8 Reasons Why Your Skin Could Be Oily

Oily skin can be a royal pain to manage, especially when it leads to unwanted breakouts, blemishes, and blackheads. But if you are wondering what actually causes your skin to be a grease trap, board-certified dermatologist Dr. Rita Linkner explained that oily skin usually is the result of when the sebaceous glands (which are microscopic exocrine glands in the skin) are in overdrive and produce too much oil. This can lead to unwanted acne and can clog pores, she said.

However, Dr. Linkner said there are other factors that can cause oily skin, including genetics, nutritional habits, and oily makeup and skin-care products.

To determine all the causes of oily skin, we consulted four dermatologists about other factors worth keeping in mind before you consult with a dermatologist. From hormonal fluctuations to dehydration, below are 11 reasons why you may be struggling with oily skin.

Genetics play a big role in oily skin

Having oily skin is likely just the way you were born. “Like many other things, oily skin is a familial trait,” said board-certified dermatologist Dr. Yoram Harth, medical director of MDacne. If one of your parents has oily skin, he suggested that you are very likely to have oily skin, too.

Hormonal fluctuations around puberty can cause oily skin

“The hormones that cause our glands to produce more oil are the male hormones – androgens that both males and females have,” Harth told INSIDER.

The higher amounts of androgens present, the more sebum is produced and secreted through the skin pores, he said. In addition, he noted that oily skin is the most common around puberty when the hormones are at their peak levels. With age, he explained, your skin likely will produce less sebum, and your skin will be drier.

You are using the wrong skin-care products

“Using skin-care products that are not customized to your skin type can cause your skin to be too oily,” Harth suggested. This is common in winter months when people tend to use heavier moisturizers that can make the skin oilier and clog skin pores, he added.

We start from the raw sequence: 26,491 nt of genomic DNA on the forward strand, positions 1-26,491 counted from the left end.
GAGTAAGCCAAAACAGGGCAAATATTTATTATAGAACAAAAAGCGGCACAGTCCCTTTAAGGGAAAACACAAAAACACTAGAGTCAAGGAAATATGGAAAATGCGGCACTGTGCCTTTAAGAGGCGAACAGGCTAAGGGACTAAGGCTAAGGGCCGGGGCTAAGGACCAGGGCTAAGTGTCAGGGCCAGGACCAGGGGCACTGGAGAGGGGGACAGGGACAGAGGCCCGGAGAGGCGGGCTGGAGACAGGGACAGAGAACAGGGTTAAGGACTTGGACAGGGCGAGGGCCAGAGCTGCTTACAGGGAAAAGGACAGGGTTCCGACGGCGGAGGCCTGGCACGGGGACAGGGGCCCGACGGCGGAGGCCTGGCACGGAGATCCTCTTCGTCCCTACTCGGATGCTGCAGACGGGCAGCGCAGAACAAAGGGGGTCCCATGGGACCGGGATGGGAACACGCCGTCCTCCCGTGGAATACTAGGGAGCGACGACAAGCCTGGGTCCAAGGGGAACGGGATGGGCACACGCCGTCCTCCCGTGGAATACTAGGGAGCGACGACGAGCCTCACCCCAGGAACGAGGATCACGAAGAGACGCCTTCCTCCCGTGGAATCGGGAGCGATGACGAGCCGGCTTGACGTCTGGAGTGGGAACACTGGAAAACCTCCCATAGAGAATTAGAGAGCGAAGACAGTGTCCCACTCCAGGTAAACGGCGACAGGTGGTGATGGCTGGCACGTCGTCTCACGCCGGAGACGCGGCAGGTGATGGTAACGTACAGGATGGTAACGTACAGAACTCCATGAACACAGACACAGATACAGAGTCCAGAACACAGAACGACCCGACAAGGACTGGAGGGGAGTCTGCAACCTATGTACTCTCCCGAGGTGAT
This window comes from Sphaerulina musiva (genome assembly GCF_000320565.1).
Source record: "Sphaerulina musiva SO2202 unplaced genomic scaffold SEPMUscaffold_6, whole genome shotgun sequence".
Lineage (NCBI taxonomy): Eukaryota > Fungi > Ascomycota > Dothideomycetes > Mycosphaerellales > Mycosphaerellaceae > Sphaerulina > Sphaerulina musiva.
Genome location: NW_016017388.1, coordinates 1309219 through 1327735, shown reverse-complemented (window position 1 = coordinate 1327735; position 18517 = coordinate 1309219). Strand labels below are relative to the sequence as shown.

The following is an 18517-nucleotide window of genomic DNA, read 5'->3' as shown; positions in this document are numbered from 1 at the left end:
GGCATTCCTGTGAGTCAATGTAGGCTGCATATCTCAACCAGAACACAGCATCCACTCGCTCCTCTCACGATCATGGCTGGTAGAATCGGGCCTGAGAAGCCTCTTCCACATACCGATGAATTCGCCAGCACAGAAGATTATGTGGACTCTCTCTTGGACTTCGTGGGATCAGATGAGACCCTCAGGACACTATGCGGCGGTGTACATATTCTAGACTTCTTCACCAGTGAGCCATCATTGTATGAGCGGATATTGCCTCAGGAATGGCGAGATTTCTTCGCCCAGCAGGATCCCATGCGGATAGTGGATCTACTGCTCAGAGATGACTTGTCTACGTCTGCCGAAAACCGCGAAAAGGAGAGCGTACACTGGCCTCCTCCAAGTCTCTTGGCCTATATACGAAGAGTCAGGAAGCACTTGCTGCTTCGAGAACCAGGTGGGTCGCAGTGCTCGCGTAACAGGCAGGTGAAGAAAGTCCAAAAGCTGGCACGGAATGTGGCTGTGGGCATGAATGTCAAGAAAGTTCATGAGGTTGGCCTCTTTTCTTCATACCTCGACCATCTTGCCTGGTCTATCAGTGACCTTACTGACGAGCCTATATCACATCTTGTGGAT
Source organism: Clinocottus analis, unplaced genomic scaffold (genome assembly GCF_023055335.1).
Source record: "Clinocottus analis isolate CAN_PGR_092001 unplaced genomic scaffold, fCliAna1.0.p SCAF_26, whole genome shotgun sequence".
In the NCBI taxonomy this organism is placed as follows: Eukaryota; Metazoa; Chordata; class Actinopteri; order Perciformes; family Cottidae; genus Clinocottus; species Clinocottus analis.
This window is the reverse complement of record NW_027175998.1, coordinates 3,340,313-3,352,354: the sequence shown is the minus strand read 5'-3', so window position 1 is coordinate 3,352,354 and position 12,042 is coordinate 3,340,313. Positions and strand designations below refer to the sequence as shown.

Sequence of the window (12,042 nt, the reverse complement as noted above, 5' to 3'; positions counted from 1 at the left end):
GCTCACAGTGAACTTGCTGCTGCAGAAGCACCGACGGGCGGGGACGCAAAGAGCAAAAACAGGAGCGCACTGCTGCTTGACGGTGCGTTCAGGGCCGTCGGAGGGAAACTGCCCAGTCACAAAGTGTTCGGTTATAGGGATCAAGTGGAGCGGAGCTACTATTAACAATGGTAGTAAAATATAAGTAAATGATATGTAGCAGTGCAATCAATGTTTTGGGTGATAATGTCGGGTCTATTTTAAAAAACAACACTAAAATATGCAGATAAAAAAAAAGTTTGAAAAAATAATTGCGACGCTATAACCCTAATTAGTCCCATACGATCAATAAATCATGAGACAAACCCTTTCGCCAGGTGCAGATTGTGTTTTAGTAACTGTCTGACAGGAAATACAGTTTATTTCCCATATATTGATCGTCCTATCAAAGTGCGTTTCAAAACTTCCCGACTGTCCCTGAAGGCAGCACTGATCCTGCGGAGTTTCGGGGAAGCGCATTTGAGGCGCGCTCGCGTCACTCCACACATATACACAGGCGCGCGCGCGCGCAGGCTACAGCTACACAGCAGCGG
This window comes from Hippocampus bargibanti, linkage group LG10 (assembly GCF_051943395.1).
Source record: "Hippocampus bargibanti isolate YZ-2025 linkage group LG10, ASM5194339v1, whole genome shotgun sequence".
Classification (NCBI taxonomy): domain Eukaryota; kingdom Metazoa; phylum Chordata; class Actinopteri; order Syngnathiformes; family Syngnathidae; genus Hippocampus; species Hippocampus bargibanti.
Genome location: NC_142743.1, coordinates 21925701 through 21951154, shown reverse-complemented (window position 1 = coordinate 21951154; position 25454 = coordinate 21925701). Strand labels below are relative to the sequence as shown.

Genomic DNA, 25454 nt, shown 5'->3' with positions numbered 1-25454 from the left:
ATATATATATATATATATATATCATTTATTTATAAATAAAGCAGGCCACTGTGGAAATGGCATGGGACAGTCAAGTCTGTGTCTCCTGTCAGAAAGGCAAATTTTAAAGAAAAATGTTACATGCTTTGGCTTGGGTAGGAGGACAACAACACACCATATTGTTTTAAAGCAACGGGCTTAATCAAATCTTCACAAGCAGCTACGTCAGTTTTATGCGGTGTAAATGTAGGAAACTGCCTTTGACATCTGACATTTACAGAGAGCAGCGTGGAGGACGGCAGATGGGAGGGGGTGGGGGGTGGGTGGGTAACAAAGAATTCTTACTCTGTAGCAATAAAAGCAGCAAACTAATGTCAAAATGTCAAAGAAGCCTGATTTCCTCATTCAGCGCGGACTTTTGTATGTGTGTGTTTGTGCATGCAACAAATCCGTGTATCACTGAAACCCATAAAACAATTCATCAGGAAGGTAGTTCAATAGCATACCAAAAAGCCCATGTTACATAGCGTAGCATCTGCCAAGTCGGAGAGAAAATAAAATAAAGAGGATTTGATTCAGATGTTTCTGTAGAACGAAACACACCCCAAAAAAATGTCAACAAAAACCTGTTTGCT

Mix and match skin-care products until you find what works for your unique skin.

You are over-drying your skin with harsh cleansers or scrubs

You may try to use harsh astringents and scrubs to cut down on oil, but these drying agents can actually be pretty counterproductive.

“Over-drying the skin by the use of harsh skin cleansers or scrubs can cause the surface to be oilier,” Harth explained. In these cases, the skin senses the dryness and overproduces oil as a solmization, he said.

You are dealing with seborrheic dermatitis

“Conditions like seborrheic dermatitis (thin, flaky skin on the face or scalp) and tinea versicolor (white, thin, flaky patches on the central chest and back) are more common with oily skin but are more likely not the cause of oily skin,” said board-certified dermatologist Dr. Richard Torbeck, with Advanced Dermatology PC. The fungus that causes these conditions thrives on the oils produced in our skin, he said, so if you have it, you likely have oily skin, too.

You are dealing with chronic acne

“Patients with chronic acne and conditions with uncontrollable acne tend to have larger sebaceous glands with a resultant increase in sebum or oil production,” Torbeck told INSIDER.

You have oily hair and an oily scalp

“You may have oily hair and scalp which is dripping onto your facial skin along the hairline,” said board-certified dermatologist Dr. Janet Prystowsky. Daily shampooing can help minimize this problem, she suggested.

Your nutritional habits may be causing your skin to produce more oil

“Research shows that many dairy products like cheese, butter, and milk can trigger oil-producing glands in the skin to increase secretion,” said Dr. Manish Shah, plastic surgeon and anti-aging expert in Denver, Colorado. Because dairy products have hormones in them, he explained that they can cause an imbalance in the production of oil.

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